Oh, the optimism of the first day of Minnesota Vikings training camp.
Kids and “adults” will be wearing their Purple jerseys, loudly applauding the simplest of practice victories and shouting encouragement to their favorite players after an inane task.
Yes, there’s nothing like the enthusiasm of NFL fans, who are about to have their addiction cured after seven months of off-field activities.
So the Vikings finished 10-6 and made the playoffs last year. Not many objective folks saw that coming, though who could have predicted a 2,000-yard season from running back Adrian Peterson, coming off major knee surgery?
What about this season? Step forward? Struggle?
There are some reasons for optimism. The first, of course, is Peterson, and everyone found out last year that underestimating the NFL’s top runner is not wise.
Another 2,000 yards rushing? It would be better for the team if his numbers actually went down, purely based on attempts. The Vikings have to throw the ball more effectively, thus limiting Peterson’s numbers.
There was marginal upgrade at the receiver position. Greg Jennings has some “star” power, but injuries have slowed his effectiveness. And he’s used to receiving passes from Aaron Rodgers, whose accuracy is far superior to Christian Ponder’s.
Cordarelle Patterson seems like a talented rookie, but first-year players rarely make a huge impact in the NFL. Everything he does will be compared to Percy Harvin, which gives him nearly no chance to be successful as a rookie.
The biggest area of optimism lies with the offensive line, which stayed together after a strong season. Injuries are always the key up front, but this is a solid unit that both opens holes for the running game and does a good job of keeping the quarterback upright.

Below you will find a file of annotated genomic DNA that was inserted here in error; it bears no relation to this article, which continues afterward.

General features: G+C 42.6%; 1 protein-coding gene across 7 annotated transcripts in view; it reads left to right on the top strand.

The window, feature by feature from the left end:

The concerns are many.
Ponder’s second-year statistical improvement wasn’t magical. but the team won seven more games. He has to get some credit for that, but he will need to be more of a playmaker for the Vikings to make any progress.
Antoine Winfield is gone, leaving a leadership void in the secondary. The younger cornerbacks and safeties seem to have talent, but none are proven commodities.
The defense played pretty well last year, but going into the season without an established middle linebacker should cause some angst. Whether it’s Erin Henderson or newcomer Desmond Bishop, that will be an area that teams attack early in the season.
The way the Vikings are built is always going to be a cause for concern. The Vikings don’t have the firepower to consistently blow out the opponent, meaning each game will come down to the fourth quarter. At that point, an unlucky bounce or untimely penalty can turn a potential victory into a frustrating loss.
Another 10-6 season? Maybe.
How about 8-8? More likely.
It’s tough to get a feel for this team’s potential, based on who’s coming back and who is new to the team. Maybe, there will be more data after three weeks of training camp, watching these players go through hours of drills.
Fans should be more optimistic than they were at this time last season, but perhaps it’s better to have low expectations and have the Vikings exceed them. That’s what happened last season, but it seems lowering optimism at this time of the year is pretty tough.
Chad Courrier is a Free Press staff writer. To contact him, call 507-344-6353, e-mail at firstname.lastname@example.org, or follow his Twitter feed @ChadCourrier.